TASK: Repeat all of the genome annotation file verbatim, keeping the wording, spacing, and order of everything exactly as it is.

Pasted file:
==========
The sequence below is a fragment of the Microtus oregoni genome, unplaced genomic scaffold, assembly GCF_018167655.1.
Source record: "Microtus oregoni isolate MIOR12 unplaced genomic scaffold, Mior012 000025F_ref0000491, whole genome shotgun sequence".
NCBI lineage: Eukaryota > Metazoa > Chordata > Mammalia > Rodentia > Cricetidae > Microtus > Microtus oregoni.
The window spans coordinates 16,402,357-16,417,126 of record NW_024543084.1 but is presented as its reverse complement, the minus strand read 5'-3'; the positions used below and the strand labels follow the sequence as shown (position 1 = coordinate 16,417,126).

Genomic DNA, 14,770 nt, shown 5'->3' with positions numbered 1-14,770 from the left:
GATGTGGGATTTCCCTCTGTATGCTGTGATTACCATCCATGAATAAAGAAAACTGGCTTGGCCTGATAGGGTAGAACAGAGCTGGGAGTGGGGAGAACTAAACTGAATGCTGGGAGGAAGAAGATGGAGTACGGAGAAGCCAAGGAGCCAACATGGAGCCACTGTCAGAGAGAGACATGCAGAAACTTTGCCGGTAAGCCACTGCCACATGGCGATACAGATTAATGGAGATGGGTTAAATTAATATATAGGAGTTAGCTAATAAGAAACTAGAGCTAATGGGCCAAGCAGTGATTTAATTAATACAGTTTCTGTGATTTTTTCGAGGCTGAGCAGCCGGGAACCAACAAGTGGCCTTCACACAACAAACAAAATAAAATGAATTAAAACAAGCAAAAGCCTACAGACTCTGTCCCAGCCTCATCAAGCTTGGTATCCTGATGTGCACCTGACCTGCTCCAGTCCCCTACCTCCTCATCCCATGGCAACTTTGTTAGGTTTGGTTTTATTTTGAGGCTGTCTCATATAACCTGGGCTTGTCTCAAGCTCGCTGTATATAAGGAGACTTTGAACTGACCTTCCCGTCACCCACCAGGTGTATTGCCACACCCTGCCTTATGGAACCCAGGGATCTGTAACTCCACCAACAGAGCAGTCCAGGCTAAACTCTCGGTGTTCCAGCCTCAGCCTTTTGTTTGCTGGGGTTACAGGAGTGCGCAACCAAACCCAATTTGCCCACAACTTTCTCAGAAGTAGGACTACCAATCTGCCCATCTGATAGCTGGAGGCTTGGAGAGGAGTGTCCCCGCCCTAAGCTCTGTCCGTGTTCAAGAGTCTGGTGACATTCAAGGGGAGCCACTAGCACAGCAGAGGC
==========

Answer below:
The sequence below is a fragment of the Microtus oregoni genome, unplaced genomic scaffold, assembly GCF_018167655.1.
Source record: "Microtus oregoni isolate MIOR12 unplaced genomic scaffold, Mior012 000025F_ref0000491, whole genome shotgun sequence".
NCBI lineage: Eukaryota > Metazoa > Chordata > Mammalia > Rodentia > Cricetidae > Microtus > Microtus oregoni.
The window spans coordinates 16,402,357-16,417,126 of record NW_024543084.1 but is presented as its reverse complement, the minus strand read 5'-3'; the positions used below and the strand labels follow the sequence as shown (position 1 = coordinate 16,417,126).

Genomic DNA, 14,770 nt, shown 5'->3' with positions numbered 1-14,770 from the left:
GATGTGGGATTTCCCTCTGTATGCTGTGATTACCATCCATGAATAAAGAAAACTGGCTTGGCCTGATAGGGTAGAACAGAGCTGGGAGTGGGGAGAACTAAACTGAATGCTGGGAGGAAGAAGATGGAGTACGGAGAAGCCAAGGAGCCAACATGGAGCCACTGTCAGAGAGAGACATGCAGAAACTTTGCCGGTAAGCCACTGCCACATGGCGATACAGATTAATGGAGATGGGTTAAATTAATATATAGGAGTTAGCTAATAAGAAACTAGAGCTAATGGGCCAAGCAGTGATTTAATTAATACAGTTTCTGTGATTTTTTCGAGGCTGAGCAGCCGGGAACCAACAAGTGGCCTTCACACAACAAACAAAATAAAATGAATTAAAACAAGCAAAAGCCTACAGACTCTGTCCCAGCCTCATCAAGCTTGGTATCCTGATGTGCACCTGACCTGCTCCAGTCCCCTACCTCCTCATCCCATGGCAACTTTGTTAGGTTTGGTTTTATTTTGAGGCTGTCTCATATAACCTGGGCTTGTCTCAAGCTCGCTGTATATAAGGAGACTTTGAACTGACCTTCCCGTCACCCACCAGGTGTATTGCCACACCCTGCCTTATGGAACCCAGGGATCTGTAACTCCACCAACAGAGCAGTCCAGGCTAAACTCTCGGTGTTCCAGCCTCAGCCTTTTGTTTGCTGGGGTTACAGGAGTGCGCAACCAAACCCAATTTGCCCACAACTTTCTCAGAAGTAGGACTACCAATCTGCCCATCTGATAGCTGGAGGCTTGGAGAGGAGTGTCCCCGCCCTAAGCTCTGTCCGTGTTCAAGAGTCTGGTGACATTCAAGGGGAGCCACTAGCACAGCAGAGGC